Farm optimism fades as producers fear rising input costs, labor shortages
The Purdue University/CME Group Ag Economy Barometer fell sharply for the second month in a row, hitting a reading of 137 points in June—down 21 points from May and the weakest reading since July 2020. “Producers in June were less optimistic about both current conditions on their farming operations as well as their expectations for the future,” with the former driving the decline, according to today’s report based on a phone survey of 400 ag producers. The index for current conditions dropped to 149 points, the lowest reading since September 2020; the index for future expectations dropped to 132 points, its lowest since July 2020.
Weakening farm financial performance also caused the farm capital investment index to fall 11 points to a reading of 54, with producers planning to hold back on constructing new farm buildings and grain bins more so than farm machinery.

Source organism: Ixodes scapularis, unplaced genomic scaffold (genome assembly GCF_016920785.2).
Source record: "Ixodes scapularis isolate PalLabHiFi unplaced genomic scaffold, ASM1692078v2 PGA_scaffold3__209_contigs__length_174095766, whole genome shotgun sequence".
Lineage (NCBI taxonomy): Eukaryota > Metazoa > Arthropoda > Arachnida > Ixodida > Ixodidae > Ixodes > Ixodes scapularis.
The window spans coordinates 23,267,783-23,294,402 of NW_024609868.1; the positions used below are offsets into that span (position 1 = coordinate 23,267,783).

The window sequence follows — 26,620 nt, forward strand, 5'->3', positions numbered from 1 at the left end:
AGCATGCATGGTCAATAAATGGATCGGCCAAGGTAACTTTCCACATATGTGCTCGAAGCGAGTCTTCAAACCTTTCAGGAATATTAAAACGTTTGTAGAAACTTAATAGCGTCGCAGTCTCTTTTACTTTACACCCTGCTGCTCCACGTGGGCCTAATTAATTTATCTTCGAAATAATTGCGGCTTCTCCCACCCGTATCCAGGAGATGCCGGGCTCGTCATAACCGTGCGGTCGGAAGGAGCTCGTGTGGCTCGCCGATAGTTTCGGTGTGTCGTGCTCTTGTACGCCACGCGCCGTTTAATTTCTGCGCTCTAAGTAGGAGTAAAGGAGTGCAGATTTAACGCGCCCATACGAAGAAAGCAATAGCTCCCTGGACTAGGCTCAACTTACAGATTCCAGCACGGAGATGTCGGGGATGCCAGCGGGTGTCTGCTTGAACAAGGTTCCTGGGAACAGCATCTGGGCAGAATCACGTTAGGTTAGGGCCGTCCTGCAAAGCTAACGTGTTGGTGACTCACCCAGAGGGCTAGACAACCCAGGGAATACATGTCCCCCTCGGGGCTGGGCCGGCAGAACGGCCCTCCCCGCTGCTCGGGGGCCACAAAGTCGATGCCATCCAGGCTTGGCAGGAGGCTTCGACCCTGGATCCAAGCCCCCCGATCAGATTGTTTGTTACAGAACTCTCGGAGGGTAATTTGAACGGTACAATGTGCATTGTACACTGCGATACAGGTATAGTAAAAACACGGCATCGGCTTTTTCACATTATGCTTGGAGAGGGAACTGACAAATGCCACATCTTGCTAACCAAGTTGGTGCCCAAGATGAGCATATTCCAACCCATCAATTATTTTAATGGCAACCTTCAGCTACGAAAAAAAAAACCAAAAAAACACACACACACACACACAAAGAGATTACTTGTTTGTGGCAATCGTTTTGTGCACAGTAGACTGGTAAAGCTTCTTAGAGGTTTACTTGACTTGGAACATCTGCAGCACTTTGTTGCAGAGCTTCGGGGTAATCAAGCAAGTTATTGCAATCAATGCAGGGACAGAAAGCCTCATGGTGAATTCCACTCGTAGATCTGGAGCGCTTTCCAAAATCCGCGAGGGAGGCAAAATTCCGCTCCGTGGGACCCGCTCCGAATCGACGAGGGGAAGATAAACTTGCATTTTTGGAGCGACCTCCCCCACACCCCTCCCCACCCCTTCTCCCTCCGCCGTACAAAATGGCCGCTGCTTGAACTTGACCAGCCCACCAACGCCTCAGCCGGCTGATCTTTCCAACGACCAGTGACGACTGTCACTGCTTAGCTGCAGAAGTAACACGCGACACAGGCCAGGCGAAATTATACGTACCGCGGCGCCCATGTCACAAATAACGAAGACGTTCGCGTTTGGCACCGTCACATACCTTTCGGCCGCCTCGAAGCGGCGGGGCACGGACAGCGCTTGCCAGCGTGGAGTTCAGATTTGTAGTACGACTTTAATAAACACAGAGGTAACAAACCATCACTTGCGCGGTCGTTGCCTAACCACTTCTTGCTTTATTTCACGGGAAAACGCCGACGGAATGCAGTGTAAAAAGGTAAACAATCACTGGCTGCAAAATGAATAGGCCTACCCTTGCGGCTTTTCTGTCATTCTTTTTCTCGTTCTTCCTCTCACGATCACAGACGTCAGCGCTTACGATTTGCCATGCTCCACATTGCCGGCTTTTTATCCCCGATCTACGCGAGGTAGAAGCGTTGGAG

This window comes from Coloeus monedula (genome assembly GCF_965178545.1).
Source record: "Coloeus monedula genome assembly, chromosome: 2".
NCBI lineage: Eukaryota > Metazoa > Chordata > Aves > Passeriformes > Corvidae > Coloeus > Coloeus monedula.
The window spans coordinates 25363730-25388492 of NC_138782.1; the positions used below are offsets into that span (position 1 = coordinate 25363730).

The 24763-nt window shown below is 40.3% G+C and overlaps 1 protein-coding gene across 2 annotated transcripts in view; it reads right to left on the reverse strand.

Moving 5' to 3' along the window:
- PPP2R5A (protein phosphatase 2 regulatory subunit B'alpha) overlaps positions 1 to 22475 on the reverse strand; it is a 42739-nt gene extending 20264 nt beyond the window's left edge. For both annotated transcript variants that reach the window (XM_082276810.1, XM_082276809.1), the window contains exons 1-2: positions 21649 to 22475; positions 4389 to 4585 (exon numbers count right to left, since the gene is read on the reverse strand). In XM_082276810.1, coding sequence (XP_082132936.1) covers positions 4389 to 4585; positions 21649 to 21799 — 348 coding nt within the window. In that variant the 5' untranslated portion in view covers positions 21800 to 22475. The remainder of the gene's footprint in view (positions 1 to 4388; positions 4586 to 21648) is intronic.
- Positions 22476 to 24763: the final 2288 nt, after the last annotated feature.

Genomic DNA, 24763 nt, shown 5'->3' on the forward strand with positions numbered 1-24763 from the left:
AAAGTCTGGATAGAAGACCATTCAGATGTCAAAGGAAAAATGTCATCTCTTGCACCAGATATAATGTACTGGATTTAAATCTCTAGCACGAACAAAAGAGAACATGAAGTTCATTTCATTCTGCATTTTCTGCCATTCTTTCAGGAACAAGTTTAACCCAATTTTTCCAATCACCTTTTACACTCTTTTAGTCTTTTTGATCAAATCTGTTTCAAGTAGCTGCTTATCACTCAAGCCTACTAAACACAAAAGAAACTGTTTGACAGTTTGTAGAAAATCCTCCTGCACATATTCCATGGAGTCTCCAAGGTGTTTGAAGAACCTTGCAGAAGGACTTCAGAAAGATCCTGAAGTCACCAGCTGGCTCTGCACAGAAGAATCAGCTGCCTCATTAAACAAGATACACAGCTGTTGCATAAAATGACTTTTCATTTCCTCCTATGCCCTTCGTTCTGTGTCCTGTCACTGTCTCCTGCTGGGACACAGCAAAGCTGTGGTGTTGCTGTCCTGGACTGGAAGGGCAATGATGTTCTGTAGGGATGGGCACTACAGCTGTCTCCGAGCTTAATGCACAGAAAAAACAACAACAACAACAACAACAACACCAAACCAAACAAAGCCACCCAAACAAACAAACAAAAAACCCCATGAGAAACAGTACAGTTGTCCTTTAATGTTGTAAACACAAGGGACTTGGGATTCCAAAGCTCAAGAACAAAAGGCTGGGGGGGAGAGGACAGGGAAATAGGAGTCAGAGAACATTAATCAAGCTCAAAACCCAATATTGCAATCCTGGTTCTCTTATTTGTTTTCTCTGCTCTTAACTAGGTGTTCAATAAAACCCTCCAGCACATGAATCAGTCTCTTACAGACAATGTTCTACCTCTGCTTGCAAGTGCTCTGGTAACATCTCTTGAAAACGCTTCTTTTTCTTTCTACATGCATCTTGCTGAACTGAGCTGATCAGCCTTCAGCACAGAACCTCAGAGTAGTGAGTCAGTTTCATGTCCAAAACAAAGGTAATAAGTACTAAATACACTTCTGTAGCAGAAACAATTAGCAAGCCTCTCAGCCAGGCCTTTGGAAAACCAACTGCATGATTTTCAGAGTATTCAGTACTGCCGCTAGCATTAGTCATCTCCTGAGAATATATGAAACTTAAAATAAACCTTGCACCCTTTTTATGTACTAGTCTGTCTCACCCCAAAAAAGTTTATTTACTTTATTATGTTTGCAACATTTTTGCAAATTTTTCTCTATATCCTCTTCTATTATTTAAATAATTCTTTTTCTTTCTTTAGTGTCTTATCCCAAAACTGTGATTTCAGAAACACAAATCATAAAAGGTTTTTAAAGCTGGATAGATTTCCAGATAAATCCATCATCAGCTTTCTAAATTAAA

Despite weakening perceptions of farms’ financial performance, producers remain relatively bullish on farmland values. The short-term farmland value expectations index slipped 9 points in June to 148 points, but that’s the third-highest reading for the index since data collection began in 2015. The long-term farmland value expectations expectations is also at its third-highest reading on record. Meanwhile, nearly one-half of corn and soybean producers expect to see farmland cash rental rates rise over the next year and among those who expect rates to rise, there is an expectation that rates will rise sharply.
Today’s update notes that 30% of producers surveyed say they expect farm input prices to climb 8% or more in the year ahead, which would quadruple the average rise over the past 10 years of 1.8%. Just 21% of those surveyed expect inputs to rise less than 2%. “Interestingly, producers expect farm input costs to rise more rapidly than prices for consumer items,” today’s update notes.
Labor shortages are another concern. This year, 66% of respondents reported “some” or a “lot of difficulty” hiring adequate labor this year vs. just 30% in 2020.